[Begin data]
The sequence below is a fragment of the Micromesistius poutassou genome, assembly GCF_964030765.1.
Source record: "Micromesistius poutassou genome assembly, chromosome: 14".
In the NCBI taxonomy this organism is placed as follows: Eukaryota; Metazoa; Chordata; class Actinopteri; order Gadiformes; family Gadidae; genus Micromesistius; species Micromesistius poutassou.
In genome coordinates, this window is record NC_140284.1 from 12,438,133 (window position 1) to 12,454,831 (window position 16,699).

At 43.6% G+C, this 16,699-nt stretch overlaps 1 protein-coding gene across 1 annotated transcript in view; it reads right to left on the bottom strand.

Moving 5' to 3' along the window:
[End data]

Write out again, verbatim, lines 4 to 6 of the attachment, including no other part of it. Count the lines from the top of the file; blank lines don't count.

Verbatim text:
In genome coordinates, this window is record NC_140284.1 from 12,438,133 (window position 1) to 12,454,831 (window position 16,699).

At 43.6% G+C, this 16,699-nt stretch overlaps 1 protein-coding gene across 1 annotated transcript in view; it reads right to left on the bottom strand.

Moving 5' to 3' along the window: